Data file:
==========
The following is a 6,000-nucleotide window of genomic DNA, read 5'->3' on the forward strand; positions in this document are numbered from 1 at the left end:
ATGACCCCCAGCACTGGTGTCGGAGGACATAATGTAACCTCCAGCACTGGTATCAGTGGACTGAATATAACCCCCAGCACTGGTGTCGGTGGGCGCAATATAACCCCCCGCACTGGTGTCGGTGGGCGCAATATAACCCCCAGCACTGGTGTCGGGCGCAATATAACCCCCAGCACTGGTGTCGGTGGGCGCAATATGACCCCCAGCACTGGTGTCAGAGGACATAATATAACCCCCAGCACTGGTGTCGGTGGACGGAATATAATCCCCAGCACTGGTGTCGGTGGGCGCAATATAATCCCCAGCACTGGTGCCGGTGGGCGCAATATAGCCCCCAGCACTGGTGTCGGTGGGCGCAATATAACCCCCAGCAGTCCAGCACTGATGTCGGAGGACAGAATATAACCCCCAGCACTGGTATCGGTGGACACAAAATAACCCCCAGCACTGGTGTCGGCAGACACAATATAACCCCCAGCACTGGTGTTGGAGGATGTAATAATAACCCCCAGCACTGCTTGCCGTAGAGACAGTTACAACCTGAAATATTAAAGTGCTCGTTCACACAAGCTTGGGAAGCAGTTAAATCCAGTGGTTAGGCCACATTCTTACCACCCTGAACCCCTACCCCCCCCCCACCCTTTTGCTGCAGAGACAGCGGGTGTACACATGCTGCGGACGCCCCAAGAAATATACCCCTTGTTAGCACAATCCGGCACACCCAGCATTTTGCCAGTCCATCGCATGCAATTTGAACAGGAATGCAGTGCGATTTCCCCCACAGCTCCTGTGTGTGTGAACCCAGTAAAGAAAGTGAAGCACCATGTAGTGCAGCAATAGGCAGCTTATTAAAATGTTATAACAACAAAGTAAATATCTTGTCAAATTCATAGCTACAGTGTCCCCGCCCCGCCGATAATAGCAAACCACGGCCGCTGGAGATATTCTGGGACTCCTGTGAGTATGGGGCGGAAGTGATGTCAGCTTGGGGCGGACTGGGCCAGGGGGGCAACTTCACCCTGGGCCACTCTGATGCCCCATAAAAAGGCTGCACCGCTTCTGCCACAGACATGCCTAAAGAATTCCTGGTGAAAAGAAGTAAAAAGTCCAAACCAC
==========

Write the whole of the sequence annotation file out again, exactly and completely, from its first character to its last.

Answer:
The following is a 6,000-nucleotide window of genomic DNA, read 5'->3' on the forward strand; positions in this document are numbered from 1 at the left end:
ATGACCCCCAGCACTGGTGTCGGAGGACATAATGTAACCTCCAGCACTGGTATCAGTGGACTGAATATAACCCCCAGCACTGGTGTCGGTGGGCGCAATATAACCCCCCGCACTGGTGTCGGTGGGCGCAATATAACCCCCAGCACTGGTGTCGGGCGCAATATAACCCCCAGCACTGGTGTCGGTGGGCGCAATATGACCCCCAGCACTGGTGTCAGAGGACATAATATAACCCCCAGCACTGGTGTCGGTGGACGGAATATAATCCCCAGCACTGGTGTCGGTGGGCGCAATATAATCCCCAGCACTGGTGCCGGTGGGCGCAATATAGCCCCCAGCACTGGTGTCGGTGGGCGCAATATAACCCCCAGCAGTCCAGCACTGATGTCGGAGGACAGAATATAACCCCCAGCACTGGTATCGGTGGACACAAAATAACCCCCAGCACTGGTGTCGGCAGACACAATATAACCCCCAGCACTGGTGTTGGAGGATGTAATAATAACCCCCAGCACTGCTTGCCGTAGAGACAGTTACAACCTGAAATATTAAAGTGCTCGTTCACACAAGCTTGGGAAGCAGTTAAATCCAGTGGTTAGGCCACATTCTTACCACCCTGAACCCCTACCCCCCCCCCACCCTTTTGCTGCAGAGACAGCGGGTGTACACATGCTGCGGACGCCCCAAGAAATATACCCCTTGTTAGCACAATCCGGCACACCCAGCATTTTGCCAGTCCATCGCATGCAATTTGAACAGGAATGCAGTGCGATTTCCCCCACAGCTCCTGTGTGTGTGAACCCAGTAAAGAAAGTGAAGCACCATGTAGTGCAGCAATAGGCAGCTTATTAAAATGTTATAACAACAAAGTAAATATCTTGTCAAATTCATAGCTACAGTGTCCCCGCCCCGCCGATAATAGCAAACCACGGCCGCTGGAGATATTCTGGGACTCCTGTGAGTATGGGGCGGAAGTGATGTCAGCTTGGGGCGGACTGGGCCAGGGGGGCAACTTCACCCTGGGCCACTCTGATGCCCCATAAAAAGGCTGCACCGCTTCTGCCACAGACATGCCTAAAGAATTCCTGGTGAAAAGAAGTAAAAAGTCCAAACCAC